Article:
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Writers' Strike Could Harm Support Businesses

RENEE MONTAGNE, host:

The union representing film and TV writers went on strike just after midnight tonight. The writers say they will picket studios and production sites on both coasts later today. The impact of the strike will be felt first on talk shows like "David Letterman" and "Jay Leno," which will go immediately into reruns.

And down the line, the economic impact could be much wider, as NPR's Wendy Kaufman reports.

WENDY KAUFMAN: Every movie or TV show means work for hundreds of people, among them writers, producers, editors, set designers and carpenters. Add in drivers who shuttle people and equipment, the local dry cleaner, dog groomer, catering firms, talent agencies and hotels, and you come up with roughly half a million jobs tied to Southern California's entertainment industry.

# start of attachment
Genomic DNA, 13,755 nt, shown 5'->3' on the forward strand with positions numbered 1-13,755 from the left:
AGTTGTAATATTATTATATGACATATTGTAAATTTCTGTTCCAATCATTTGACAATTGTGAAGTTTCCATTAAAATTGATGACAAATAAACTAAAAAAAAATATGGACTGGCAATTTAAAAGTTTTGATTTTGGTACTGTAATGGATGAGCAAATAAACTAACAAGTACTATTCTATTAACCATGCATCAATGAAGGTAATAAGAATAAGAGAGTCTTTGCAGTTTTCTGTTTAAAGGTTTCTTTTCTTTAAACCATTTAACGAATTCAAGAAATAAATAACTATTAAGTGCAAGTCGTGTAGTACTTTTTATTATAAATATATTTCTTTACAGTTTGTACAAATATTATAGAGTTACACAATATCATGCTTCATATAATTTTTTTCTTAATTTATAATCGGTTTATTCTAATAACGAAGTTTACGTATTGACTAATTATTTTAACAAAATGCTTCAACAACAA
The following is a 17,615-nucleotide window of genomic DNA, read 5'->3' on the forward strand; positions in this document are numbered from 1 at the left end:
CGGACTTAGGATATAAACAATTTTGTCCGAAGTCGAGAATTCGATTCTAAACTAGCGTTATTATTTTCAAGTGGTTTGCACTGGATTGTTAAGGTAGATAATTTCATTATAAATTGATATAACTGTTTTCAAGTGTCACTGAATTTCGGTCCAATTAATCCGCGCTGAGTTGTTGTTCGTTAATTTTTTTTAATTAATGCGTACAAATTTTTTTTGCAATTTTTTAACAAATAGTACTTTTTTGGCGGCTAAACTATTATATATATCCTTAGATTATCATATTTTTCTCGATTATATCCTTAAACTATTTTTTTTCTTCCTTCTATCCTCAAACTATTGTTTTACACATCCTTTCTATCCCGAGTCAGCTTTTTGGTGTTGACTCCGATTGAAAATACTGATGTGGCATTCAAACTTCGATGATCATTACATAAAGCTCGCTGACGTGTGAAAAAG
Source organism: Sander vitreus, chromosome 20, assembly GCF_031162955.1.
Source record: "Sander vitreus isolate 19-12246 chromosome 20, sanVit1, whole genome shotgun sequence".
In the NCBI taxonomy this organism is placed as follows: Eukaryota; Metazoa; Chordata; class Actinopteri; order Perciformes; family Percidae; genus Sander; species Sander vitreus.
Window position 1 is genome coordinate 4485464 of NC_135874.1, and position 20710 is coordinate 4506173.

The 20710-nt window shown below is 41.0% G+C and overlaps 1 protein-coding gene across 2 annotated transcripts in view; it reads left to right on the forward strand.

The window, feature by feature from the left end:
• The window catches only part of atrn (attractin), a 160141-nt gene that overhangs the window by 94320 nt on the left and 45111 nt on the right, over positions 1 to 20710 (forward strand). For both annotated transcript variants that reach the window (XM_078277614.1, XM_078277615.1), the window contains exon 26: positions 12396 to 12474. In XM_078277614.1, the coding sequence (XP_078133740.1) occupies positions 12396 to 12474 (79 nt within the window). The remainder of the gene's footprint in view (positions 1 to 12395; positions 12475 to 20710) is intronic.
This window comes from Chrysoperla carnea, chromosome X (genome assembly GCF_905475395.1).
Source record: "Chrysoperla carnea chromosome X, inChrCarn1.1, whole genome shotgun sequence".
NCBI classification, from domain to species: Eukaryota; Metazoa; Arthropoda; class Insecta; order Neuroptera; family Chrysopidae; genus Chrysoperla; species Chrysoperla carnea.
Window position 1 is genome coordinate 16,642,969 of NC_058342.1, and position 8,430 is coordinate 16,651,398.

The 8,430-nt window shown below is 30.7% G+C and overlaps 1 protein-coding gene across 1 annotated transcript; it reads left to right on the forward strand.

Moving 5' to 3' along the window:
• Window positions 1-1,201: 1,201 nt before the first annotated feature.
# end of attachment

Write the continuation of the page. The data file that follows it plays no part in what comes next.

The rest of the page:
If the strike is short, the impact on them won't be great. But as Jonathan Taplin of the University of Southern California's Annenberg School explains, if it goes on for months, as it did in 1988, that's another matter.

Professor JONATHAN TAPLIN (Annenberg School for Communication, University of Southern California): If you're an electrician and you make pretty good money but you've got a second house, you may want to get rid of that second house. If you're a restaurant like The Grill in Beverly Hills, whose whole business is based around entertainment people are having lunch with writers and talking about new deals, that's going to slow down.

KAUFMAN: And the list goes on and on. On a more global level, the entertainment industry is one of America's leading export industries, bringing in tens of billions of dollars in annual revenue - tens of billions more come from the domestic market. And if the strike is a long one, much of that revenue could be in jeopardy.

Wendy Kaufman, NPR News. Transcript provided by NPR, Copyright NPR.

NPR transcripts are created on a rush deadline by an NPR contractor. This text may not be in its final form and may be updated or revised in the future. Accuracy and availability may vary. The authoritative record of NPR’s programming is the audio record.

Wendy Kaufman